The taste of Cajun-style boiled peanuts, firing up "Sweet Home Alabama" by Lynyrd Skynyrd, the aura of pride in their football program and the tradition - I mean you have not experienced anything until you have stood with your fellow fans of 100,000 singing word for word, "Yea Alabama." Wow, I just got chills.
Now, if that is how you feel about University of Kentucky basketball, then we are on the same page.
In Tuscaloosa, football is life and Paul "Bear" Bryant is the essence that fills the air. In Lexington, basketball is life and Adolph Rupp's shoes are large ones to fill. Am I right?
We all know the disappointment Kentucky has experienced the last two years. It has been since 1992 since the University of Alabama has won the national championship. Failure is unacceptable at both state universities.
Red and Blue
When Billy Gillispie stepped onto the stage of the Big Blue Nation, we all thought this was the answer to a national championship. It wasn't long, though, before everyone sensed something was missing. Two years of Wildcat agony with Billy G. was all it took. My take on it was it wasn't just the losses, it was the attitude.
The Crimson Tide felt a similar emptiness inside. My husband and I have been a part of the Alabama tradition for the past seven years now and have at least averaged six games per season. We try to attend all SEC home games and at least one away game. We have witnessed the Mike Shula era and endured disappointment after disappointment. The University of Alabama gave him the reins from 2003-2006. Since he was a player for Alabama, he had the drive, but he still lacked something. I chalk it up to inexperience as a head coach and that of a prestigious program.
Both Gillispie and Shula did not have the tools to make a tradition-rich program run like it was accustomed to. Though they may have given their all, their all wasn't enough. For both Kentucky and Alabama, it takes a strong personality to turn such programs around.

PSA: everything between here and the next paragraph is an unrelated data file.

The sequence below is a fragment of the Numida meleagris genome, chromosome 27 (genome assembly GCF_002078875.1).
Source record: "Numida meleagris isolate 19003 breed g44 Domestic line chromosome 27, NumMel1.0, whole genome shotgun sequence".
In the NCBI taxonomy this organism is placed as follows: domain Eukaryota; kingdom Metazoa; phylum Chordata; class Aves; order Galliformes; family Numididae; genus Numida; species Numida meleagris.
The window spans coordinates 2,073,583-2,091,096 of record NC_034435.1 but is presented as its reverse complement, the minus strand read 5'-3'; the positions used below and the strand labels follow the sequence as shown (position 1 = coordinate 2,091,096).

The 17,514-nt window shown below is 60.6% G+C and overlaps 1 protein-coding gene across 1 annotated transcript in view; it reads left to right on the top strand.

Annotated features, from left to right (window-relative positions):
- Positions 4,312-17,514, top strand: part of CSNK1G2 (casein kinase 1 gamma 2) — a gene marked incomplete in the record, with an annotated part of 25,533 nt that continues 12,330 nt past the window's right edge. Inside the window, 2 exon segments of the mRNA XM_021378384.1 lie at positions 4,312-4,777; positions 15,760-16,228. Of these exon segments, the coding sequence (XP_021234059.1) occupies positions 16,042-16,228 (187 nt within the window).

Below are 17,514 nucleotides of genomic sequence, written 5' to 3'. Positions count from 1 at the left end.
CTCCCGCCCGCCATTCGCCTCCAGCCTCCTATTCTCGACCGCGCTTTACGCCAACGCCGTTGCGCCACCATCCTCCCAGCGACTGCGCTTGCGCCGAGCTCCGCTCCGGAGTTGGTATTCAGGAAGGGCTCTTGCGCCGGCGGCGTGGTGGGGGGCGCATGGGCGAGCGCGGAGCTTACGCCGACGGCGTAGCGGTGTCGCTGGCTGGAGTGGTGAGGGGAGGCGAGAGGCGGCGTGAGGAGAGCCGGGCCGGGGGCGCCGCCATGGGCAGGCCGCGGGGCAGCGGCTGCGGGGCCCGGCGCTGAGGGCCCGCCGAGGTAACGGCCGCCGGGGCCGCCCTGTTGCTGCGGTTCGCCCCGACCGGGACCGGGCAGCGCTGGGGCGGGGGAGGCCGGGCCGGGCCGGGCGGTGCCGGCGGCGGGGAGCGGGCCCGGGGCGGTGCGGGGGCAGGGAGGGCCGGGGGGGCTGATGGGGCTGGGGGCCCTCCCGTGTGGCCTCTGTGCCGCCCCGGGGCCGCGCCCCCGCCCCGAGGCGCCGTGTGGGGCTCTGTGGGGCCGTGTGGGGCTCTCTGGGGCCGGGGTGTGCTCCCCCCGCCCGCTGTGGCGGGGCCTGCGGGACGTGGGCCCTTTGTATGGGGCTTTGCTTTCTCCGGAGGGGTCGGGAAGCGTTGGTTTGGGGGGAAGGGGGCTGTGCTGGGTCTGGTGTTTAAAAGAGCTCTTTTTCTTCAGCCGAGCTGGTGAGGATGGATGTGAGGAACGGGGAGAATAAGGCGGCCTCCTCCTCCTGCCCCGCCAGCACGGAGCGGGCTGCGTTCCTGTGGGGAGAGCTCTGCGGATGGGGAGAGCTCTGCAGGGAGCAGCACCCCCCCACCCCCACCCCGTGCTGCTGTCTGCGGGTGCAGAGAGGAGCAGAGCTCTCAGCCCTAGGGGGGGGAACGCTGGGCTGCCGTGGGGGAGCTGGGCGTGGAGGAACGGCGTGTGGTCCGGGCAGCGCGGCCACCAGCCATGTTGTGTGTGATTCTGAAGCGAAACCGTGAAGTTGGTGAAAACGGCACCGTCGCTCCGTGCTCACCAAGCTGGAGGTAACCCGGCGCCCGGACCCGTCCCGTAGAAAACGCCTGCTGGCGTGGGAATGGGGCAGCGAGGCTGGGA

Just look at the history of the two programs. Kentucky basketball coaching greats such as Adolph Rupp, Joe B. Hall, Rick Pitino and Tubby Smith. A few of the football coaches that graced Alabama's stadium were Wallace Wade, Frank W. Thomas, Bryant (1958-1982), and Gene Stallings.
Greats like these are few and far between, but Kentucky and Alabama both expect to have them at the helm of their dominant programs. We settle for nothing less than great.
Do you think anyone at Alabama flinched when they hired Nick Saban for the football head coach at $3.9 million per year? So why is it such a surprise to the Kentucky crowd that such a hefty price would be paid for John Calipari to be Kentucky's coach?
My parents always told me, "You get what you pay for."
How many times has this held true? Okay, I can buy some off-brand trash bag. I pick up the generic bag full of garbage only to have all the garbage fall out of the bottom, thus having to double bag. I go back to the store and buy a little more expensive but name brand garbage bag, and it always does the job.
So you want a winning season and assurance of a dependable coach who will come through in the clutch? You have to pay for such valued goods.
Saban is worth every penny of his $3.9 million. We were only two games from being national champion this season after two years under the Saban reign.
If you look at the successes Calipari has had, I think you will agree, "you get what you pay for."